Abstain From Beans
By Robert LeFevre — (1911 - 1986)
In ancient Athens, those who admired the Stoic philosophy of individualism
took as their motto: "Abstain from Beans." The phrase had a precise
reference. It meant: don't vote. Balloting in Athens occurred by dropping various
colored beans into a receptacle.
To vote is to express a preference. There is nothing implicitly evil in choosing.
All of us in the ordinary course of our daily lives vote for or against dozens
of products and services. When we vote for (buy) any good or service, it follows
that by salutary neglect we vote against the goods or services we do not choose
to buy. The great merit of market place choosing is that no one is bound by
any other persons selection. I may choose Brand X. But this cannot prevent you
from choosing Brand Y.
When we place voting into the framework of politics, however, a major change
occurs. When we express a preference politically, we do so precisely because
we intend to bind others to our will. Political voting is the legal method we
have adopted and extolled for obtaining monopolies of power. Political voting
is nothing more than the assumption that might makes right. There is a presumption
that any decision wanted by the majority of those expressing a preference must
be desirable, and the inference even goes so far as to presume that anyone who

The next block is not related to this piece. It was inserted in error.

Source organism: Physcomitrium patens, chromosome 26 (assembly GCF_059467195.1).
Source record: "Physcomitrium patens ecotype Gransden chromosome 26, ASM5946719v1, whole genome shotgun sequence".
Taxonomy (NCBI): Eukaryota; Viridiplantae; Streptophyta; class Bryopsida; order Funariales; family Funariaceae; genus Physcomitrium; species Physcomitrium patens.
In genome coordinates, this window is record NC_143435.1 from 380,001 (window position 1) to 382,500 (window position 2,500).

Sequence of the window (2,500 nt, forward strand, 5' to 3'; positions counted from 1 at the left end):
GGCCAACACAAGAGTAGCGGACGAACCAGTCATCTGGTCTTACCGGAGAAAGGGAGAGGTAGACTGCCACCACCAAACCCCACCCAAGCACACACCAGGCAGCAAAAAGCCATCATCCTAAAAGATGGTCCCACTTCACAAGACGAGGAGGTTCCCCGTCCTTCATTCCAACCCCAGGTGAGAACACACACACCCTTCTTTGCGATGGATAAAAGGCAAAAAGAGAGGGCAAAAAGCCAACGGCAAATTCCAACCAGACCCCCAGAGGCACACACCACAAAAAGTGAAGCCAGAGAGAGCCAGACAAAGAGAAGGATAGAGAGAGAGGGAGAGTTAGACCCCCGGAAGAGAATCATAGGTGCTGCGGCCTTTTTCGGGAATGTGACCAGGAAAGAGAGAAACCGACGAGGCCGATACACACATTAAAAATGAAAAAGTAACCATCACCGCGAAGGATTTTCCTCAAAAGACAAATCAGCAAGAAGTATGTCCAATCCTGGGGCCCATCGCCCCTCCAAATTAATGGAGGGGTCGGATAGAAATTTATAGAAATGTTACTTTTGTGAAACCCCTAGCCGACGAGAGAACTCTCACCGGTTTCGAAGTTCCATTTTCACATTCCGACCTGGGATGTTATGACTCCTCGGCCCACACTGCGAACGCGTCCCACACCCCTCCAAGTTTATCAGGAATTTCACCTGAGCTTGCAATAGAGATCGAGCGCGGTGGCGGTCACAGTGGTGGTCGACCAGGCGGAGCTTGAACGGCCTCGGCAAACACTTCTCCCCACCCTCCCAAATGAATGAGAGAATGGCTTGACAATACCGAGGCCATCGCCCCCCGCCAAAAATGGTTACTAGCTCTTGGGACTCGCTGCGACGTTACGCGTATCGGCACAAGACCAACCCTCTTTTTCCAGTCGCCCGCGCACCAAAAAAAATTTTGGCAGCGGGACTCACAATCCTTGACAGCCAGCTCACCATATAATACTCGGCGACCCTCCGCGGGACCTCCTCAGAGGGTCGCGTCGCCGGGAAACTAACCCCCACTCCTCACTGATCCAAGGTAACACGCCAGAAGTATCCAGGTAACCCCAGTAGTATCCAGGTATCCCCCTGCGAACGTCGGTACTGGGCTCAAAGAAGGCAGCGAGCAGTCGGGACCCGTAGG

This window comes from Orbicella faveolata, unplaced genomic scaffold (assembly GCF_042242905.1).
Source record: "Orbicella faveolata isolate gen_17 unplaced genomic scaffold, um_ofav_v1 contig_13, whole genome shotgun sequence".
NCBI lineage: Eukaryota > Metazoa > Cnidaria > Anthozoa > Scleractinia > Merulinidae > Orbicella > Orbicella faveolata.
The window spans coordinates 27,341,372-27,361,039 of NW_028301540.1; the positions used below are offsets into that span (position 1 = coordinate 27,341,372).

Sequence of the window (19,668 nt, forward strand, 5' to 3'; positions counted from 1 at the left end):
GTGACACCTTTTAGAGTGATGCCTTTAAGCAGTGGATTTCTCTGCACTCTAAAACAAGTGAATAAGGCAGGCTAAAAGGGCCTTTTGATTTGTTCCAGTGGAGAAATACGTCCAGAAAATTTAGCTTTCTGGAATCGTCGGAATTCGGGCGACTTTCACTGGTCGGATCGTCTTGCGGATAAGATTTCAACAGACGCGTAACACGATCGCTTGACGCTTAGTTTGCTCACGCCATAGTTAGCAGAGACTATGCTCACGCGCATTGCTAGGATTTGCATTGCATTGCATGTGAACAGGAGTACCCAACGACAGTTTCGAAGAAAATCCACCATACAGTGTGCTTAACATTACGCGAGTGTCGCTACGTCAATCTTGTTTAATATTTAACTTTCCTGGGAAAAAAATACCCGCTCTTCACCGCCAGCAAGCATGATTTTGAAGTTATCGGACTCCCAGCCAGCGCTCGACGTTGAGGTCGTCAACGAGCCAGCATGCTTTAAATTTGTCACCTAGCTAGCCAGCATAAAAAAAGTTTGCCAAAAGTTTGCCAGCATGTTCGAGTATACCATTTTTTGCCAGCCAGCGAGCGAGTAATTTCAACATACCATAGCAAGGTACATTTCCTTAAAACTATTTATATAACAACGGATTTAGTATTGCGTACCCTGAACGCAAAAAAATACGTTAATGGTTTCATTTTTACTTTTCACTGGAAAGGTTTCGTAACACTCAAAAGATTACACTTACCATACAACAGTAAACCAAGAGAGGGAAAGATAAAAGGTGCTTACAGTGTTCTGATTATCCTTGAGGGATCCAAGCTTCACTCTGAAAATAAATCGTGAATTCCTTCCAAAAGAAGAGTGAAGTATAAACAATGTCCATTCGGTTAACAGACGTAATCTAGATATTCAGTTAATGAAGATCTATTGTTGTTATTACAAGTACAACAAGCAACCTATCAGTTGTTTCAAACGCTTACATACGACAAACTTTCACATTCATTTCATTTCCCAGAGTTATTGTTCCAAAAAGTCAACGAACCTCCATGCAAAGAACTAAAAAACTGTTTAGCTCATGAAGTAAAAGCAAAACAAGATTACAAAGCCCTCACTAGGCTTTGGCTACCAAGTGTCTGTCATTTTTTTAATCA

differs from a majority view is wrong or possibly immoral.
But history shows repeatedly the madness of crowds and the irrationality of
majorities. The only conceivable merit relating to majority rule lies in the
fact that if we obtain monopoly decisions by this process, we will coerce fewer
persons than if we permit the minority to coerce the majority. But implicit
in all political voting is the necessity to coerce some so that all are controlled.
The direction taken by the control is academic. Control as a monopoly in the
hands of the state is basic.
In times such as these, it is incumbent upon free men to reexamine their most
cherished, long-established beliefs. There is only one truly moral position
for an honest person to take. He must refrain from coercing his fellows. This
means that he should refuse to participate in the process by means of which
some men obtain power over others. If you value your right to life, liberty,
and property, then clearly there is every reason to refrain from participating
in a process that is calculated to remove the life, liberty, or property from
any other person. Voting is the method for obtaining legal power to coerce others.